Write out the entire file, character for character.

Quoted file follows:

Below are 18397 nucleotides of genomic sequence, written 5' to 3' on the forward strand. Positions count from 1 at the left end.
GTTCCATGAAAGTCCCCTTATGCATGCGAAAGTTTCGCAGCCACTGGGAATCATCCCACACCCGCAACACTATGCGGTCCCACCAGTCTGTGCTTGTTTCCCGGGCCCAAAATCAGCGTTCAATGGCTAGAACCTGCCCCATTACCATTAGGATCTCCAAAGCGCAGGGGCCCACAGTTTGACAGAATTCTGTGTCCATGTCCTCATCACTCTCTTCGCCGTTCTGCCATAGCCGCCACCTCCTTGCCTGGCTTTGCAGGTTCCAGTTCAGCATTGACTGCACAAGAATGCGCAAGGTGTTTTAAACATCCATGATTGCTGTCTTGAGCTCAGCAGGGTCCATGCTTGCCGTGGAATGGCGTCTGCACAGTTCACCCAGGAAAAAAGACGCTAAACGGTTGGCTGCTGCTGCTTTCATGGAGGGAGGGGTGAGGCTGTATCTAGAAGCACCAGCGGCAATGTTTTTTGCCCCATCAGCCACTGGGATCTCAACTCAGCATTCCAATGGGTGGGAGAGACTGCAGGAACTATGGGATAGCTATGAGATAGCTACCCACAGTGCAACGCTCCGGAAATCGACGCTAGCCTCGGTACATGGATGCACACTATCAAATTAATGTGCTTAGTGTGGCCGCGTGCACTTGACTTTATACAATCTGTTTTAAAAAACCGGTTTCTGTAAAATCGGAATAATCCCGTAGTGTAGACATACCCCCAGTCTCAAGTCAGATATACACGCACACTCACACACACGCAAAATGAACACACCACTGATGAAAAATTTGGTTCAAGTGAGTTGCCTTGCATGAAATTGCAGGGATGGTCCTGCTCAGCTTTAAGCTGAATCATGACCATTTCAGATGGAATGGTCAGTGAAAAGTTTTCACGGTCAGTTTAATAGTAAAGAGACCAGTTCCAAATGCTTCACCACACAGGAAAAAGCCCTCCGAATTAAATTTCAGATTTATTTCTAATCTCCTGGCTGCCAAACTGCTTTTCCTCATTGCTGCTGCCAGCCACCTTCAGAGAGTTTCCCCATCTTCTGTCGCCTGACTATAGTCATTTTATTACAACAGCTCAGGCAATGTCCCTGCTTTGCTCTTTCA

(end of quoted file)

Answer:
Below are 18397 nucleotides of genomic sequence, written 5' to 3' on the forward strand. Positions count from 1 at the left end.
GTTCCATGAAAGTCCCCTTATGCATGCGAAAGTTTCGCAGCCACTGGGAATCATCCCACACCCGCAACACTATGCGGTCCCACCAGTCTGTGCTTGTTTCCCGGGCCCAAAATCAGCGTTCAATGGCTAGAACCTGCCCCATTACCATTAGGATCTCCAAAGCGCAGGGGCCCACAGTTTGACAGAATTCTGTGTCCATGTCCTCATCACTCTCTTCGCCGTTCTGCCATAGCCGCCACCTCCTTGCCTGGCTTTGCAGGTTCCAGTTCAGCATTGACTGCACAAGAATGCGCAAGGTGTTTTAAACATCCATGATTGCTGTCTTGAGCTCAGCAGGGTCCATGCTTGCCGTGGAATGGCGTCTGCACAGTTCACCCAGGAAAAAAGACGCTAAACGGTTGGCTGCTGCTGCTTTCATGGAGGGAGGGGTGAGGCTGTATCTAGAAGCACCAGCGGCAATGTTTTTTGCCCCATCAGCCACTGGGATCTCAACTCAGCATTCCAATGGGTGGGAGAGACTGCAGGAACTATGGGATAGCTATGAGATAGCTACCCACAGTGCAACGCTCCGGAAATCGACGCTAGCCTCGGTACATGGATGCACACTATCAAATTAATGTGCTTAGTGTGGCCGCGTGCACTTGACTTTATACAATCTGTTTTAAAAAACCGGTTTCTGTAAAATCGGAATAATCCCGTAGTGTAGACATACCCCCAGTCTCAAGTCAGATATACACGCACACTCACACACACGCAAAATGAACACACCACTGATGAAAAATTTGGTTCAAGTGAGTTGCCTTGCATGAAATTGCAGGGATGGTCCTGCTCAGCTTTAAGCTGAATCATGACCATTTCAGATGGAATGGTCAGTGAAAAGTTTTCACGGTCAGTTTAATAGTAAAGAGACCAGTTCCAAATGCTTCACCACACAGGAAAAAGCCCTCCGAATTAAATTTCAGATTTATTTCTAATCTCCTGGCTGCCAAACTGCTTTTCCTCATTGCTGCTGCCAGCCACCTTCAGAGAGTTTCCCCATCTTCTGTCGCCTGACTATAGTCATTTTATTACAACAGCTCAGGCAATGTCCCTGCTTTGCTCTTTCA